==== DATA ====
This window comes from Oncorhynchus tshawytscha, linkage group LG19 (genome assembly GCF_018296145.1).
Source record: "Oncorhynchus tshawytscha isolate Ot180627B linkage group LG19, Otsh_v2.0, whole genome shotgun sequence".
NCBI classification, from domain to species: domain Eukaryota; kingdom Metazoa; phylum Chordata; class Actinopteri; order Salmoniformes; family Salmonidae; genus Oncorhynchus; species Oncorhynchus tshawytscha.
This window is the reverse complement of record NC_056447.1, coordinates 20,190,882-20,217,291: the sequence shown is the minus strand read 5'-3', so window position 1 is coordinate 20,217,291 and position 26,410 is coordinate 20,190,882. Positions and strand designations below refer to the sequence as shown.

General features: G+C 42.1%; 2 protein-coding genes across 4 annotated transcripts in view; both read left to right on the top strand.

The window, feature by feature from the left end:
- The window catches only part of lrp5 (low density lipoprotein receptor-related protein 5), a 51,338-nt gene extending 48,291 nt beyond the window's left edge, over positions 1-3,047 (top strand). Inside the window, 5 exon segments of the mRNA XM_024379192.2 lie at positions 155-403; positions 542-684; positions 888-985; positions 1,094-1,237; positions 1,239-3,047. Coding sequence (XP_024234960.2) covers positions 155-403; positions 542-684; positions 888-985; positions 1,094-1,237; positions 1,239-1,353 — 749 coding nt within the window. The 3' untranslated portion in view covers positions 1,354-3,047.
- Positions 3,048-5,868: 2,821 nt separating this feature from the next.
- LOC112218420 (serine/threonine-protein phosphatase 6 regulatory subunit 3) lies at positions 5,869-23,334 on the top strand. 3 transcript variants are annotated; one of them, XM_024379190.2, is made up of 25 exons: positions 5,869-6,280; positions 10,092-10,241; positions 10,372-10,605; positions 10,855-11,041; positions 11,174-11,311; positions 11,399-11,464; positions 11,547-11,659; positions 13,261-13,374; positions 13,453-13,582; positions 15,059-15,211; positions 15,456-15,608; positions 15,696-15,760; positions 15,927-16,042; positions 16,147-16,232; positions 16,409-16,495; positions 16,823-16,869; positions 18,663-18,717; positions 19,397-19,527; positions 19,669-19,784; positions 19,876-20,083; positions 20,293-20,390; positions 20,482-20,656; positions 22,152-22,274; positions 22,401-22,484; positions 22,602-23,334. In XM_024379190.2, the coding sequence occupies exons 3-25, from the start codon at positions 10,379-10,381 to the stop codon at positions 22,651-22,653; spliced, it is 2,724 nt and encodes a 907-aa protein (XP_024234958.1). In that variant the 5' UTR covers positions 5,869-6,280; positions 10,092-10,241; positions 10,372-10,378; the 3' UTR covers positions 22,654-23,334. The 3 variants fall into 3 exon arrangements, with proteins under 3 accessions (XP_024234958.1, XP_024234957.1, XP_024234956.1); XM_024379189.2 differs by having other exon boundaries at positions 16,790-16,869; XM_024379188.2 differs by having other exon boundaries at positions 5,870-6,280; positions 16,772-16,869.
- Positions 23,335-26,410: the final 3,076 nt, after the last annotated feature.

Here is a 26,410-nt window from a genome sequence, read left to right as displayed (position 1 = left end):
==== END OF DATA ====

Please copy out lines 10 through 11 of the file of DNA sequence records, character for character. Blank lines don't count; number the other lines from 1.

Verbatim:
- Positions 23,335-26,410: the final 3,076 nt, after the last annotated feature.

Here is a 26,410-nt window from a genome sequence, read left to right as displayed (position 1 = left end):